Azithromycin and Coronary Events Study (ACES)
To determine whether treatment with azithromycin decreases the rate of coronary heart disease events among patients with stable documented coronary artery disease.
|Study Design:||Allocation: Randomized
Primary Purpose: Prevention
|Study Start Date:||September 1998|
|Estimated Study Completion Date:||January 2005|
Cumulative evidence from past studies supports but does not prove a causal association between Chlamydia pneumoniae infection and development or progression of atherosclerotic cardiovascular disease. Evidence supporting an association raises the question of whether a causal effect of Chlamydia pneumonia infection, if present, may be ameliorated by antibiotic treatment, resulting in decreased CHD outcomes. The ACES is a randomized, double-blind, placebo-controlled study to determine whether treatment with azithromycin decreases the rate of coronary heart disease events among patients with stable documented coronary artery disease.
A randomized, double-blind, multicenter trial of azithromycin versus placebo among adults with documented prevalent coronary artery disease. Patients were enrolled over an 18-month period from a total of 28 centers. Following enrollment, an electrocardiogram was obtained, and patients with a prolonged QT interval were excluded. Eligible patients were then randomized to receive either placebo or azithromycin 600 milligrams orally once a week for a year. At the time of enrollment, a blood sample was obtained for C. pneumoniae antibody testing. Patients were contacted at one, three, and six weeks, and at three, six, nine, and twelve months. The patients were followed for a mean of four years for the composite primary outcome of coronary heart disease death, non-fatal myocardial infarction, hospitalization for unstable angina, and requirement for coronary artery bypass grafting or percutaneous revascularization. After the first year of the study, each patient was contacted every six months to determine the occurrence of outcomes. In addition, when available, computerized hospitalization and outpatient data were reviewed. Outcome events were classified using standardized algorithms. The relationship of antibody titer at baseline to the efficacy of azithromycin and outcome was a secondary analysis. The primary analysis was according to the intent-to-treat principle.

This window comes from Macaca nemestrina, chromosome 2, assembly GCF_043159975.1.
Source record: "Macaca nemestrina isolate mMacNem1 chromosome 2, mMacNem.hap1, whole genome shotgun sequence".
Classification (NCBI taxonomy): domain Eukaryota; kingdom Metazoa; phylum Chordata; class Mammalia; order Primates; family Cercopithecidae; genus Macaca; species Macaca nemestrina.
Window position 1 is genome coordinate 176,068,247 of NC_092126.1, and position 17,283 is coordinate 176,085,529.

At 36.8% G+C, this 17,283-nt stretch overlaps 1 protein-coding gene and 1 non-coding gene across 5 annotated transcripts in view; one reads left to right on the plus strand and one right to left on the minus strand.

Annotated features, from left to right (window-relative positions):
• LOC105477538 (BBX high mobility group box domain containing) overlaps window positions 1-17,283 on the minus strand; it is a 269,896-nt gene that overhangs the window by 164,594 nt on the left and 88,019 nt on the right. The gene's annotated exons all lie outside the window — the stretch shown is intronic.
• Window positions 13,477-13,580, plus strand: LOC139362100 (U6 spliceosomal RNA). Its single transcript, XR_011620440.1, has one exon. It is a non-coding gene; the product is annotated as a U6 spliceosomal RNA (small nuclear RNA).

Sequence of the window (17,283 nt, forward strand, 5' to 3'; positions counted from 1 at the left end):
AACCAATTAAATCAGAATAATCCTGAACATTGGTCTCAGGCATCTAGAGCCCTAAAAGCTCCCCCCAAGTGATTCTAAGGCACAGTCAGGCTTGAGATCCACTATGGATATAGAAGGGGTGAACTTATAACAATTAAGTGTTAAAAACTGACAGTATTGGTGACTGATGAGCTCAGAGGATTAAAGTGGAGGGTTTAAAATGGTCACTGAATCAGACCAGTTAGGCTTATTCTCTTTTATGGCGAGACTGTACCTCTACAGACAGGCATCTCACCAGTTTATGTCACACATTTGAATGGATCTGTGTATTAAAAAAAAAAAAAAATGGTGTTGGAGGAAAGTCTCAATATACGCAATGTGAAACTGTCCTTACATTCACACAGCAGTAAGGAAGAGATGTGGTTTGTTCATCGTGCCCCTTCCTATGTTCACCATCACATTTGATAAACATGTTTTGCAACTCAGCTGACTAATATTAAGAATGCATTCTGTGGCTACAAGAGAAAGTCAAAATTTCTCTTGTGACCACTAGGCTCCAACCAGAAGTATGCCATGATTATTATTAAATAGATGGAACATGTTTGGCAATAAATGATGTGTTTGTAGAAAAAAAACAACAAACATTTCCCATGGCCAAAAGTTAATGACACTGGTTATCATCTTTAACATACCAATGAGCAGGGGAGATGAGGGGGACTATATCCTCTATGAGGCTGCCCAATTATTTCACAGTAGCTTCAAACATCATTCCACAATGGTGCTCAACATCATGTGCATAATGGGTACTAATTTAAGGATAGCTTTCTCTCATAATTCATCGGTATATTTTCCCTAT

In addition to the therapeutic trial a serologic follow-up substudy was conducted on 25 percent of patients enrolled in the therapeutic trial. The subset of patients were randomized to obtain blood samples at three and six months, one and two years, and at the end of the study for serologies. The purpose of the substudy was to determine the effect of azithromycin on serologic titers to C. pneumoniae and to evaluate whether the occurrence of coronary heart disease events is associated with a change in antibody titer.
Protocol planning will take place for the first six months of the trial, followed by one and a half years of patient enrollment. Patient followup continues for three years after the recruitment period and the final six months will be a close out and analysis phase.
|Investigator:||J. Grayston||University of Washington|